By contrast, the Coalition won the 2013 election by promising sound financial management, a return to the “relaxed and comfortable” years of the Howard era, and a reform agenda to be presented in 2016. Yet, as some commentators have noted, its vision for the future is confined to a $50 billion tax reduction for business and a pledge to maintain stability. This isn’t surprising; recalibrating policies at this moment is in many ways more difficult for the Coalition than for Labor. It is faced with the retreat of the neoliberal tide and growing advocacy from global financial institutions for modest income and wealth redistribution and state intervention. After the Coalition’s near-victory in 2010, the necessary internal debate was largely put aside for the sake of party discipline.

In this sense, is it any wonder that Labor has chosen to put policy ahead of arguing for its economic credentials and management of the status quo? It’s difficult for Labor to out-compete the Liberal Party in perceptions of economic competence. As the inheritors of the Australian conservative tradition, the Liberals are often (but by no means always) satisfied with simply keeping the “irresponsible” Labor Party away from our national treasure.

Indeed, Labor has often invested in policy and ideas as a means to rebuild credibility. Gough Whitlam used this approach in the late 1960s and early 1970s. Bill Hayden used policy as a means of demonstrating competence and responsibility after the governance scandals of the Whitlam government. Neither were quick fixes, and Labor spent several terms advocating its alternative agenda without winning elections. Realistically, though, it’s hard to see what alternative Bill Shorten has – particularly when there is a growing sense that Australia is running out of coasting time.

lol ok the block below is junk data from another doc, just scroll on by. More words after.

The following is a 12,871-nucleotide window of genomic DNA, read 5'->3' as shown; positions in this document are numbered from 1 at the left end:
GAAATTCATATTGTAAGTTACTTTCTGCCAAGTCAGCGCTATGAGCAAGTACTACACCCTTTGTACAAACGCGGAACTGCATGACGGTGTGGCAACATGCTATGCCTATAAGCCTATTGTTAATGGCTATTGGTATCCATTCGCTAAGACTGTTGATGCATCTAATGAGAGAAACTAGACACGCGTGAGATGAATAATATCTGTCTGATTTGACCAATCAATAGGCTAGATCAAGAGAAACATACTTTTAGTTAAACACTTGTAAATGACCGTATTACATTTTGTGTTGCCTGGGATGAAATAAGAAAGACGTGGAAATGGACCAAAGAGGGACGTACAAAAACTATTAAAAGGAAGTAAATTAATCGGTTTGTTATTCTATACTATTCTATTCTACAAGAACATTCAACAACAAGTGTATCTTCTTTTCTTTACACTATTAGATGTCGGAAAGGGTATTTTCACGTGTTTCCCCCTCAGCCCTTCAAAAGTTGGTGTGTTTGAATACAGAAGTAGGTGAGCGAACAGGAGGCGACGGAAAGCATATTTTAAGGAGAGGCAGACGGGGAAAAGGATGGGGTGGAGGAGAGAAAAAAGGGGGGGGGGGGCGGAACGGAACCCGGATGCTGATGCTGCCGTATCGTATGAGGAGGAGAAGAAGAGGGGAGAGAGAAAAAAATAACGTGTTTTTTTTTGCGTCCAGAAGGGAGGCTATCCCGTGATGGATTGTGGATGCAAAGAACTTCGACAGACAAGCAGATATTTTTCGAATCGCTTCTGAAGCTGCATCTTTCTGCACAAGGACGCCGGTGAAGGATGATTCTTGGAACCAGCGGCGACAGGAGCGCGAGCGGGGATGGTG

Another factor contributing to Labor’s focus on policy is its personnel. With an economic team dominated by Chris Bowen and Andrew Leigh, and Jenny Macklin holding the big-spending portfolio of social services, Labor has policy wonks in key positions.

Other structural factors have also made the ground more fertile for Labor’s bigger-target approach. The digital media landscape is maturing. Both parties learned quickly to use the twenty-four-hour media cycle to tell negative stories, and to use insurgent tactics against incumbents. Yet government and opposition have frequently failed to prosecute a positive policy agenda that requires longer conversations and engagement with voters.

In this election, the parties appear to have made some headway in targeting different messages to specific audiences rather than relying overwhelmingly on TV advertising and endlessly repeating a few key messages for voters in marginal seats. The focus of elections may still be on the marginals, but parties have a use for so-called “rational voters” (those interested in policy details): they target them with factual information in the expectation that those voters share it with their friends on Facebook and around the weekend barbecue.

The speed of the news cycle and the rise of social media are eroding the capacity of leaders to centralise and control messages. Authenticity is increasingly important and the technology exists to allow MPs to communicate directly with their constituents. In these circumstances, it is unrealistic to believe that simply repeating talking points will be enough to win over voters who are increasingly considering alternative voting options. With any luck, we have witnessed the high-water mark of centralised control of policy-making and political communication in one person’s office.

Now that the campaign has made a distinctly negative turn, it remains to be seen if Labor can convince a majority of voters to return it after a single term in opposition. Although it’s unlikely we will ever see the likes of Fightback! again, the incentives for parties to provide details of their alternative visions for the future are increasing. Policy nerds, prepare for some fat years. •